Remember when everyone was saying this may be the greatest starting staff of all time?
Well, you may want to hold off on that.
After a week and change, Matt Harvey is 0-2, Jacob deGrom has a lat injury, and Steven Matz got his rear end kicked around by the Marlins tonight.
Of the Big Four, only Noah Syndergaard came in as advertised and we will wait to see how he looks Tuesday night when Thor faces off with Jose Fernandez.
But back to Matz, tonight’s big disappointment, he lasted only 1 2/3 of an inning giving up seven earned runs on six hits. He looked good in the first inning and then forget it.
“In the second inning, he lost the feel for any pitch,” said manager Terry Collins. “He didn’t make any pitches he needed. One of the things we try to stress here is when it’s not working, he’s got to pitch and he has to use his pitches.
“We know he’s a lot better than that.”
Matz may be a better pitcher, but remember, he is still a rookie. Even though he pitched in the playoffs and World Series last year, his lat injury limited the 24 year-old to six starts in the regular season, where he went 4-0 with a 2.27 ERA.
Yes he was very effective, but he only had a taste of big league baseball. Sure being in the postseason helped, but Matz never was forced to endure any growing pains.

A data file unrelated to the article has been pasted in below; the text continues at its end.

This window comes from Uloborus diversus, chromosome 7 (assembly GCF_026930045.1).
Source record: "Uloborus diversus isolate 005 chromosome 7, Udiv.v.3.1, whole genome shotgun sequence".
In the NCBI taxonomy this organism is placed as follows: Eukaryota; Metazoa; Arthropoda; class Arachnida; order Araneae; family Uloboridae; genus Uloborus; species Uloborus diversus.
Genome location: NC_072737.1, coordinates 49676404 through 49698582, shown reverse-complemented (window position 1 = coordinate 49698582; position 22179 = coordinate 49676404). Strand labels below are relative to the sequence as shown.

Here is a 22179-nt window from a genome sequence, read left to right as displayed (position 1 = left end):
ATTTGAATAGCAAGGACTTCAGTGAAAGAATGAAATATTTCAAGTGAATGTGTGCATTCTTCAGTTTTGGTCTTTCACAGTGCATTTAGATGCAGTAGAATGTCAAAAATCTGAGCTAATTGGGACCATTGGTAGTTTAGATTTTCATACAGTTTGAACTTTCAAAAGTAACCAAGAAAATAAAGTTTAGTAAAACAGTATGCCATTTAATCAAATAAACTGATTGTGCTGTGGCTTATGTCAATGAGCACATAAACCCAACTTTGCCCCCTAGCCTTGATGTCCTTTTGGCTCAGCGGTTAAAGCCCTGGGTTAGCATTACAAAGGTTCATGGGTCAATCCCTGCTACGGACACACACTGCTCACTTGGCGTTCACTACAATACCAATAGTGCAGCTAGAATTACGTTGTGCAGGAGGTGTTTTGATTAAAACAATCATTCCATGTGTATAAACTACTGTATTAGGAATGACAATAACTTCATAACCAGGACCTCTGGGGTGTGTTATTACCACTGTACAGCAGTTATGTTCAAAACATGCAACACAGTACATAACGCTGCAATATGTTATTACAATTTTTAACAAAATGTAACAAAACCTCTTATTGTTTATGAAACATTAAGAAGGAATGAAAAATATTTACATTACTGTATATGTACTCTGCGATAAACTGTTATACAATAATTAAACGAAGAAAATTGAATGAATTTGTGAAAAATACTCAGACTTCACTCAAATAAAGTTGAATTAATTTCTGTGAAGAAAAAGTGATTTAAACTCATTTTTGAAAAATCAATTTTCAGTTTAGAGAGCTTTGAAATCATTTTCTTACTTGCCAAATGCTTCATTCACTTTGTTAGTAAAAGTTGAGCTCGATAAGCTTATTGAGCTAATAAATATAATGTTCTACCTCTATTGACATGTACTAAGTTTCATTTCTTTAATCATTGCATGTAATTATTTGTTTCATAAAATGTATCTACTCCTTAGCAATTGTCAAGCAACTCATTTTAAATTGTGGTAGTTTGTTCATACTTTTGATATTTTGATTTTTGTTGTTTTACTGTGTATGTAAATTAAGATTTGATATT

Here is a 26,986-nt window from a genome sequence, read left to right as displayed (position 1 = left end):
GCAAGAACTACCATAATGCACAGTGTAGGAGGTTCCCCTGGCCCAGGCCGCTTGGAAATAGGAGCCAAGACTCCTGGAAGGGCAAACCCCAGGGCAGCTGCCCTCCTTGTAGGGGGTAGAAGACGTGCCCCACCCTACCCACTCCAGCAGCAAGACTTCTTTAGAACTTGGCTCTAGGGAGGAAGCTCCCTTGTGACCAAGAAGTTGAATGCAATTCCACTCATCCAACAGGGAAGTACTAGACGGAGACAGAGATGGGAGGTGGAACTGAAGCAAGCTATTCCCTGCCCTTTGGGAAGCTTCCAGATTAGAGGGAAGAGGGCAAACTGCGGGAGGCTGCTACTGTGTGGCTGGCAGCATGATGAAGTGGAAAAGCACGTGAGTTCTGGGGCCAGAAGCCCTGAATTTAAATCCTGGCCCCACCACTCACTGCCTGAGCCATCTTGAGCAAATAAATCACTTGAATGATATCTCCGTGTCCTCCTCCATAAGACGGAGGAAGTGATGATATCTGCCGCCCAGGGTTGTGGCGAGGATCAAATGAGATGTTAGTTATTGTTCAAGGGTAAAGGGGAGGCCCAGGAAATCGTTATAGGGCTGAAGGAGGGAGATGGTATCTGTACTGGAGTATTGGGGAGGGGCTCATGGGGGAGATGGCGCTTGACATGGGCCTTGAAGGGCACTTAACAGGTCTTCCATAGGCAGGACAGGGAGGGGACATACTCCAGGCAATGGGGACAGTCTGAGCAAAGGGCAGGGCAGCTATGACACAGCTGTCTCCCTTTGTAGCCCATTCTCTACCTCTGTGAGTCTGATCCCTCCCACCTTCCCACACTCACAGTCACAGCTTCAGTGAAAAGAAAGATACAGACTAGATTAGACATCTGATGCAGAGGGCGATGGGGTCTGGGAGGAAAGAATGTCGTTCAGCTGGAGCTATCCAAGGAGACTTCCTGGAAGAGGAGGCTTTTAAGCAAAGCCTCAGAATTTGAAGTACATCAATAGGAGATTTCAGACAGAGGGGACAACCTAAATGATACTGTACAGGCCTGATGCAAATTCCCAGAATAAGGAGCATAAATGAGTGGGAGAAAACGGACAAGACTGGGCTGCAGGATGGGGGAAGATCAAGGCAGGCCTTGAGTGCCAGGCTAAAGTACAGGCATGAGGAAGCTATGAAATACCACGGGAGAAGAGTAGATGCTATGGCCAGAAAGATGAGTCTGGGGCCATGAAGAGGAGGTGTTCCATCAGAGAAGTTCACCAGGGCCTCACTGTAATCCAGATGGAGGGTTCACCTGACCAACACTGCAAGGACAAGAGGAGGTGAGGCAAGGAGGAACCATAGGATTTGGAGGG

But since the Mets went to the World Series and since his other three staff mates are on the cusp of stardom, throwing Matz into the mix, just completed the narrative, rather than looking under his hood for possible leaks in the plumbing.
Right now, Matz surely doesn’t look like an ace, but rather a back of a rotation rookie, who will shine at times and also will be forced to take medicine like tonight.
Now, no one is saying Matz won’t be a very good pitcher. He probably will, but right now, he’s where Syndergaard was in the middle of June. Because of his injury, the lefty couldn’t develop like the tall righthander, who is now a finished product.
Matz, on the other hand, still needs to develop. Understand, this isn’t a bad thing, but rather just of the cost of doing business with a young starter. He’s also a lefty and their gestation period tends to be a little longer.
Add to that the fact that Matz didn’t pitch in 12 days, and you can understand why the Marlins jumped all over him.
Monday night would have been easier to accept if the Mets didn’t just drop two games to the lowly Phillies, or if Harvey looked like Harvey, and deGrom’s status wasn’t in doubt.
But those are the facts of life for the Mets these days as last October is looking farther and farther in the past.